But if we subscribe to a partiality for multiple games, then should not the ultimate determinant be a team’s performance over a full season?
Until divisional play was introduced in 1969, an MLB league championship was the result of a full season of games—a playoff meant there had been a tie for first place in the standings and was a rare treat, like the inter-league play found only in All-Star and World Series competition.
The significance of regular-season competition, however, has largely been reduced to weeding and seeding for the all-important post-season. How many NCAA Division I basketball conferences choose to award their coveted automatic national-tournament bid to the first-place finisher? Exactly as many as choose NOT to award athletic scholarships!
Of course, the notion that “bragging rights” are earned through regular-season play is as obsolescent as an abacus. Even the ponytail division at the neighborhood “Y” holds a post-season tournament—and they don’t even keep score at that age! But which playoff format provides the most equitable method for acquiring those bragging rights?
The NFL tweaks the single-elimination concept by offering byes into the second round to its top regular-season teams.
The seven-game series has become the traditional gauntlet to be run in most leagues and has provided the stage for some of sports greatest rivalries and most memorable moments.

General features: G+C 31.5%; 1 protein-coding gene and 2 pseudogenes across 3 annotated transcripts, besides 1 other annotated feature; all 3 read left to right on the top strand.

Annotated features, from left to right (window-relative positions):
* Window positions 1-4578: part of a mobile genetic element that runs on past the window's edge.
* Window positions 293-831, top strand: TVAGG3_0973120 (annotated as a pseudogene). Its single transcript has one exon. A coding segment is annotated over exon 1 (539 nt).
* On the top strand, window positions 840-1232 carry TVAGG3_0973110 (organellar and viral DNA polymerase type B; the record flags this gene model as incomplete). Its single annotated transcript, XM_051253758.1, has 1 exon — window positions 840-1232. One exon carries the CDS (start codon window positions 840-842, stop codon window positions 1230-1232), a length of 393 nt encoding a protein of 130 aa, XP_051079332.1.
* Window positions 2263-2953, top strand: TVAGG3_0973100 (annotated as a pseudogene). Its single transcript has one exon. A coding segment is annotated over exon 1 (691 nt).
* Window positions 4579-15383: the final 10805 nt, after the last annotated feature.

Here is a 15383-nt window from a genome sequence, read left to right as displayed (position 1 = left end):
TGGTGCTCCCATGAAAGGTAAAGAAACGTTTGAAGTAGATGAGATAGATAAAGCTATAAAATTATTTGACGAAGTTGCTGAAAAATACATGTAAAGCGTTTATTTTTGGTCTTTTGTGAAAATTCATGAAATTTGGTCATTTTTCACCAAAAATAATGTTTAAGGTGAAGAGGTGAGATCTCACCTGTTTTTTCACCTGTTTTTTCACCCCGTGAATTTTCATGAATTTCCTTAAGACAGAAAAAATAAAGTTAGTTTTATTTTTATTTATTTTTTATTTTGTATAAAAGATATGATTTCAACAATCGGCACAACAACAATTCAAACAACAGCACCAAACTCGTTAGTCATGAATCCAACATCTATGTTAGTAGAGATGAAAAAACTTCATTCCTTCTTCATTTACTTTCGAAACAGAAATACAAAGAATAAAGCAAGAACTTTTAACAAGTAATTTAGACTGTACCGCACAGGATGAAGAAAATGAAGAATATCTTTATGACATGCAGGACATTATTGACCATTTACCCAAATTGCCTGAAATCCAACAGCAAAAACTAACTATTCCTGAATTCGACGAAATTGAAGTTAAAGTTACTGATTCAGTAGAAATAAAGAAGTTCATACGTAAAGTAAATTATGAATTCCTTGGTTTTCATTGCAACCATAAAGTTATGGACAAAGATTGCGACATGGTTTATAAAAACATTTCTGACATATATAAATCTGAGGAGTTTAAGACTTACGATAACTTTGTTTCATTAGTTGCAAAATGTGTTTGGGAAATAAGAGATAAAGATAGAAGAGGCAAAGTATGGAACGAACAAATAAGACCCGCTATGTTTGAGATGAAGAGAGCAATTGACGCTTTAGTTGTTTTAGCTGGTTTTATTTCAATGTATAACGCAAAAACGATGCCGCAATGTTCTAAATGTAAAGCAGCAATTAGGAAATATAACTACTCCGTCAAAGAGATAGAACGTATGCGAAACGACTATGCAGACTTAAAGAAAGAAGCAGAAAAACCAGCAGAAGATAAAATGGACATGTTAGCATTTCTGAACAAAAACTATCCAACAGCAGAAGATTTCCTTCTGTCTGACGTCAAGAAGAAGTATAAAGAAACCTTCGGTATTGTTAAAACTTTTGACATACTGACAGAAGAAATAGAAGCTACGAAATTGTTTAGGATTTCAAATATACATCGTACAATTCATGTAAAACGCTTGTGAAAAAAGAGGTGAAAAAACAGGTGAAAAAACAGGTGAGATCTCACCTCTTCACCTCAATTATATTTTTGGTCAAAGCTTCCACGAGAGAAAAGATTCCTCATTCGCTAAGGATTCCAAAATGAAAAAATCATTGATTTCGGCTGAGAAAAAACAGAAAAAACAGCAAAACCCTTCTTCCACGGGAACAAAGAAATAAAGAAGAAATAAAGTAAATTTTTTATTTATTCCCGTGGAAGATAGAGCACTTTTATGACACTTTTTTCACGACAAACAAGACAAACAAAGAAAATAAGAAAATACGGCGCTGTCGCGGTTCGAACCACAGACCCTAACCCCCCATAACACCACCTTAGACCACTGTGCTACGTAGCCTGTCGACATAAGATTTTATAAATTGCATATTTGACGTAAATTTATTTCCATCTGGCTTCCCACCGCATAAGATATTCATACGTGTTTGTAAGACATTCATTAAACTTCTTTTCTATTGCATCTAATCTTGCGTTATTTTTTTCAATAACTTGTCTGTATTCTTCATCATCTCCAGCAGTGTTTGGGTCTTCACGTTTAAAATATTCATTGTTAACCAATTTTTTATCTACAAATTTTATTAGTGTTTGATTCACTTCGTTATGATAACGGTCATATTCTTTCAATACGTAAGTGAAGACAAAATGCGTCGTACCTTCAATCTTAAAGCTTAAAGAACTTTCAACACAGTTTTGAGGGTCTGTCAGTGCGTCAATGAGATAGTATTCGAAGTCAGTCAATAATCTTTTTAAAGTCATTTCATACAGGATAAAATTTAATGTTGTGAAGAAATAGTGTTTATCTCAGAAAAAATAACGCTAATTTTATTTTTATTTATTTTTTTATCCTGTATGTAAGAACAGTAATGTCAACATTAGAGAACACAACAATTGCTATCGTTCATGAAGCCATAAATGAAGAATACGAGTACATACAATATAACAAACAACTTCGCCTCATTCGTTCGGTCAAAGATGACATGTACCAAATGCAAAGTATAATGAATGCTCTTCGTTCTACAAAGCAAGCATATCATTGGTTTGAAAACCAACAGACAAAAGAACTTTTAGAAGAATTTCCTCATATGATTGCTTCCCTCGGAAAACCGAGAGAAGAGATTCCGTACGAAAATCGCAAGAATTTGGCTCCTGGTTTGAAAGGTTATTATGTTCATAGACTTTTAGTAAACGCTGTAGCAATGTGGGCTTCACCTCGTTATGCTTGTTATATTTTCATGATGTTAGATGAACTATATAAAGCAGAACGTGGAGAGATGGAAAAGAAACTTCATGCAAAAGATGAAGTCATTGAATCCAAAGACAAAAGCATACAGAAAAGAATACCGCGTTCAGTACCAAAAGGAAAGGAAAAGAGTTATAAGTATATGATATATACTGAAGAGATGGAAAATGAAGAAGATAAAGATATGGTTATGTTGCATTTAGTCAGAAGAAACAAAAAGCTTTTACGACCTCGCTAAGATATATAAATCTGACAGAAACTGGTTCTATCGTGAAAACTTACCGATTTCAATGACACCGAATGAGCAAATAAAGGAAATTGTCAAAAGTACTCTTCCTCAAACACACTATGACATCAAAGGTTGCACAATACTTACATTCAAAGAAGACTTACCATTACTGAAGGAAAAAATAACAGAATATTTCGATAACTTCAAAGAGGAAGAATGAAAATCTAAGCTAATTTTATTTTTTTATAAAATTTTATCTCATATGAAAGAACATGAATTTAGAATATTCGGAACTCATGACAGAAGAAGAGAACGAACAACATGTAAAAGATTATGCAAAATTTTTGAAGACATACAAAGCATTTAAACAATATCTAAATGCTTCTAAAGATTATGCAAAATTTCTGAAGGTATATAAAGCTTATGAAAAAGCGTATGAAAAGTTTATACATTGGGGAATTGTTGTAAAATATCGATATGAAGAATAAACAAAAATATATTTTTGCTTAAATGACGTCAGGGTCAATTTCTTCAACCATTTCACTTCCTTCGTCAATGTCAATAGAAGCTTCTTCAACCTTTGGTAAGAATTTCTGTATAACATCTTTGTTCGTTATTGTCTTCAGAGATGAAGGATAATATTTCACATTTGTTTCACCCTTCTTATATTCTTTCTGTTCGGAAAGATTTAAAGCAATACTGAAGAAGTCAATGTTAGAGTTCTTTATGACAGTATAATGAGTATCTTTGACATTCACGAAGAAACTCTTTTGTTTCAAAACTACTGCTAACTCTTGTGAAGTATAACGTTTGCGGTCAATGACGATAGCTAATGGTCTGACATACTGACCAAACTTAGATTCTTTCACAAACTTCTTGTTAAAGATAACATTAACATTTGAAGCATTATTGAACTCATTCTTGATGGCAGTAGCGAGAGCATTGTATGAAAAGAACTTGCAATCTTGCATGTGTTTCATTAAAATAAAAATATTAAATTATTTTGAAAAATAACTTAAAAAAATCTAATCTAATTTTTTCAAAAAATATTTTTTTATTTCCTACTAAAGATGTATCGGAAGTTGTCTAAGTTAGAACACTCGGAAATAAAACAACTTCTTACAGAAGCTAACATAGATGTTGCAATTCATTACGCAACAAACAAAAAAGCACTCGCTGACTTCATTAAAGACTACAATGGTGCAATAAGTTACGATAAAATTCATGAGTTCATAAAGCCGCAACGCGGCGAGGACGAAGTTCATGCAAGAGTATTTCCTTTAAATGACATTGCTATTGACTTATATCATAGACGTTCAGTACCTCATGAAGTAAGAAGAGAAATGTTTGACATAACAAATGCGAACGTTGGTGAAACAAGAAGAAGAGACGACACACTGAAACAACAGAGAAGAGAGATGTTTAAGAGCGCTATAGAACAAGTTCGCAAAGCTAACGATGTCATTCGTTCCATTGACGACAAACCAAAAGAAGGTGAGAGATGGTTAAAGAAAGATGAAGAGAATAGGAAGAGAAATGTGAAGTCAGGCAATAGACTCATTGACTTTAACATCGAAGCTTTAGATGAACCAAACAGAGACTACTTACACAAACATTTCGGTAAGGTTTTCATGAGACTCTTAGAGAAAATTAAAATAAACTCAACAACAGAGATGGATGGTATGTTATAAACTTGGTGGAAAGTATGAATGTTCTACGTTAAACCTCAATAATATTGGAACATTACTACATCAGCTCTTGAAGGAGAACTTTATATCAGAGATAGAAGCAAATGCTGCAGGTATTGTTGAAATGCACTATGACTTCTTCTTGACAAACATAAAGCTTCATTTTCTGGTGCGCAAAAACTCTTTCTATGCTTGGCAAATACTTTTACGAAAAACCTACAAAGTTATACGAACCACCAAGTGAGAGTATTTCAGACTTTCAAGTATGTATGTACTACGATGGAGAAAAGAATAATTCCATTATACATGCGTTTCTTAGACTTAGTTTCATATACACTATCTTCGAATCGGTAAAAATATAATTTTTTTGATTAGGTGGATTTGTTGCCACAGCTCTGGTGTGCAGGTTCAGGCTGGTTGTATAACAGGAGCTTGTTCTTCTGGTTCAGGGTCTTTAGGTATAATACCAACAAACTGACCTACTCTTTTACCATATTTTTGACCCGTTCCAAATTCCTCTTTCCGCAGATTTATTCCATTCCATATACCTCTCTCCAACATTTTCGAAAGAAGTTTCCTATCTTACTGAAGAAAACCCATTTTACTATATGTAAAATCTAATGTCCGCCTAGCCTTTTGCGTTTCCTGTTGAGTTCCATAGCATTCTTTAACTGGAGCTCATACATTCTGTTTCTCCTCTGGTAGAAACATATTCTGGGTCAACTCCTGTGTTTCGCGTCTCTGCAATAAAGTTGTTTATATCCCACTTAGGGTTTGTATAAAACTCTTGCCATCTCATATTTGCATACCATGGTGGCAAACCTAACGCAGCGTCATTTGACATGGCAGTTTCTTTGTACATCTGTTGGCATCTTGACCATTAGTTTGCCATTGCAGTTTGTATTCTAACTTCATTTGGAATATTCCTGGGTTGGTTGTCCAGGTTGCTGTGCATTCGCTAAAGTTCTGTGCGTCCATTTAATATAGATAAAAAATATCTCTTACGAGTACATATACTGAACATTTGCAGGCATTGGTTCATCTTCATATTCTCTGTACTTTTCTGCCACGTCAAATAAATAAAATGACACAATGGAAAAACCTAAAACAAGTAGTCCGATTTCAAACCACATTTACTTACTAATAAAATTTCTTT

Championship competition in many youth sports, notably baseball and softball, frequently incorporates a pure double-elimination bracket—you don’t go home until you’re beaten twice. The College World Series for many years used a simple eight-team double-elimination bracket. In its stead, the CWS is currently a smorgasbord of four-team double-elimination Regional, best-of-three showdown, more double-elimination that whittles eight teams down to a final two, who go head-to-head in a best-of-three series for the brass ring. A team could play as many as 16 games, comparable to MLB in which this year’s post-season maximum is 20.
MLB Commissioner Bud Selig continues to tinker with his game, adding to the 2012 post-season two additional teams as well as a do-or-die play-in game. If Bud should hold on to his job for much longer, the World Series may become a three-team round-robin, concluding on Thanksgiving.
Maybe there is no ideal format, no one valid measuring stick, no magic formula for crowning a champion.
Perhaps our games and rivalries are intended to live in perpetuity through banter and bickering on barstools, at bus stops and in board rooms anywhere there is Wind and Sun.
Most baseball aficionados remember that Bill Mazeroski won the 1960 World Series for his Pittsburgh Pirates with a walk-off Game 7 home run. But how many are aware that the Yankees outscored the Maz crew 55-27 in that series? You could look it up, as one of those Yanks was known to say.
In the 2012 NBA playoffs, both Los Angeles teams advanced to the second round despite scoring fewer total points then their opening-round opponent. (Denver topped the Lakers by a 677-674 count while the Clippers were outpointed by Memphis 640-635.)
Are there not soccer leagues that utilize a two-game, home-and-home playoff format in which advancement is determined by total cumulative score for the pair of games?
When all is said and done, methinks the curmudgeonly English teacher’s spin on Aesop may have been right all along.